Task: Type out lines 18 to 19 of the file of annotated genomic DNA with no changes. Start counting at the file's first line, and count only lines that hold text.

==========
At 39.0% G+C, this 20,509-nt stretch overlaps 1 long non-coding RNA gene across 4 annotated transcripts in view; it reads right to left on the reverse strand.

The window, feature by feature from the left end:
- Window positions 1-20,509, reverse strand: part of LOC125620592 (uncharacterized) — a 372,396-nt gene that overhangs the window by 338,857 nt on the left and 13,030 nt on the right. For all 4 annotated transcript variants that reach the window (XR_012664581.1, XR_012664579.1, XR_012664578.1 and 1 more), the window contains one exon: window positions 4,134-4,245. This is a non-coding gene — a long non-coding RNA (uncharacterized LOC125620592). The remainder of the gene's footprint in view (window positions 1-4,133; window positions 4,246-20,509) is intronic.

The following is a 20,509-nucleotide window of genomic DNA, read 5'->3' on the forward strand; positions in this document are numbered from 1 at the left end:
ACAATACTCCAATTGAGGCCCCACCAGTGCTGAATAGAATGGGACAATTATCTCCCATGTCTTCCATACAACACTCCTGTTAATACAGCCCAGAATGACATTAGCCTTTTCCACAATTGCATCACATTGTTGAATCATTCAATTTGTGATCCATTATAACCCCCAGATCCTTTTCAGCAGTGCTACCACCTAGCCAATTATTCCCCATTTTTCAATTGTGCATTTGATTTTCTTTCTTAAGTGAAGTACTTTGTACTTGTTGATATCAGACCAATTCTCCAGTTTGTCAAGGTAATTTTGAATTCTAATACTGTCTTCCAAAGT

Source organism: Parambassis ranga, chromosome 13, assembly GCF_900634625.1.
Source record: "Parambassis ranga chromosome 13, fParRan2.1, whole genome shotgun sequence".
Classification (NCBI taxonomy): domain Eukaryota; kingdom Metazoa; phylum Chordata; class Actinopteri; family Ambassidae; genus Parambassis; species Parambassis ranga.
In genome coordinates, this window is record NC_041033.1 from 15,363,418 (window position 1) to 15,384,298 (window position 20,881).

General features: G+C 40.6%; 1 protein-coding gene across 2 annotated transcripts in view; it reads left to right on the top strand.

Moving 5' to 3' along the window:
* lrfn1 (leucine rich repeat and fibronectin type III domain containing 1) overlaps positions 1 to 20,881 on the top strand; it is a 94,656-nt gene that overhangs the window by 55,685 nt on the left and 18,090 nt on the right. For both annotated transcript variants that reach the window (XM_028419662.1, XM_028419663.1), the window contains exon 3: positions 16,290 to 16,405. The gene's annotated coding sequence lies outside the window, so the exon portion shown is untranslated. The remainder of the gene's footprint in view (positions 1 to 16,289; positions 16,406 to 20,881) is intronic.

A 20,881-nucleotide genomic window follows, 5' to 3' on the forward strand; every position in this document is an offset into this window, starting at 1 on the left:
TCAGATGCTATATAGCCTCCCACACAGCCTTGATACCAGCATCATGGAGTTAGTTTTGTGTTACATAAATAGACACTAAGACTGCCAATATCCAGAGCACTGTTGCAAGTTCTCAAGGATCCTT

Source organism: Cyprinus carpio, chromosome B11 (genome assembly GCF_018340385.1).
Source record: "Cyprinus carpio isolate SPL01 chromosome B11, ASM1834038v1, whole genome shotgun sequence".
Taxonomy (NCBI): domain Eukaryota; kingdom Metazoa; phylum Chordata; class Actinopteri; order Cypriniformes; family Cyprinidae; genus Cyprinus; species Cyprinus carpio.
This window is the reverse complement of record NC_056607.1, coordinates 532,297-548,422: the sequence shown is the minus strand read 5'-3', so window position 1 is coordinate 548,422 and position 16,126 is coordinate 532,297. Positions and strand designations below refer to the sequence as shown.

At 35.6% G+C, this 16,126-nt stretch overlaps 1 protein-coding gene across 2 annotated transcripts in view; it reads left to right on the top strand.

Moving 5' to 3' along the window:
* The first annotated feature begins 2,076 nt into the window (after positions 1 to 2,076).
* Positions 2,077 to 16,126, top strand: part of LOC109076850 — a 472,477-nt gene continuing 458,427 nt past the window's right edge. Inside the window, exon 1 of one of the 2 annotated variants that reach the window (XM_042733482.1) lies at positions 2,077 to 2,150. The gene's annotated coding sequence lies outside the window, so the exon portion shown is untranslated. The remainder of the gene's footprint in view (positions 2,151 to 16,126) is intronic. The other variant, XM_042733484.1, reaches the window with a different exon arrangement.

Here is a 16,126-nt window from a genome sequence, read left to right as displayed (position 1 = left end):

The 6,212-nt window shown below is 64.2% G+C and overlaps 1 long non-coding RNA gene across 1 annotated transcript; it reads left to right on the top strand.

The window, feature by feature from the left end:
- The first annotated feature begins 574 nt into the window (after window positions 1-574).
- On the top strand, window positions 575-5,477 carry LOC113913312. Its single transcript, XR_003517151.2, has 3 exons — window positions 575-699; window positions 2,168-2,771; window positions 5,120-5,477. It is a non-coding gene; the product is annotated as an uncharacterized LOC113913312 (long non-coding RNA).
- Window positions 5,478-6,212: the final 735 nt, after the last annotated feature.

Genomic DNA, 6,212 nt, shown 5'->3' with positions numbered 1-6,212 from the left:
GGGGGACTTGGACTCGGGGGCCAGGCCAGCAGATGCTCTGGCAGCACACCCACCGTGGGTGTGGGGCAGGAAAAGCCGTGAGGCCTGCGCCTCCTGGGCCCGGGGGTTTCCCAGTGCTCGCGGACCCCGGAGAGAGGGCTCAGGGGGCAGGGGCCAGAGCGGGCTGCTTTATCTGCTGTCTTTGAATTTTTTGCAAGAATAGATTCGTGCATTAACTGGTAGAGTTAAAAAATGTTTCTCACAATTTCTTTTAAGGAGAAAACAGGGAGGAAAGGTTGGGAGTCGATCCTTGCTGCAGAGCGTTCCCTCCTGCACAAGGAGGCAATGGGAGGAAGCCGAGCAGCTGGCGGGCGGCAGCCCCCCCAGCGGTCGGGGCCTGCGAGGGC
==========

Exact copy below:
This window is the reverse complement of record NC_056607.1, coordinates 532,297-548,422: the sequence shown is the minus strand read 5'-3', so window position 1 is coordinate 548,422 and position 16,126 is coordinate 532,297. Positions and strand designations below refer to the sequence as shown.

At 35.6% G+C, this 16,126-nt stretch overlaps 1 protein-coding gene across 2 annotated transcripts in view; it reads left to right on the top strand.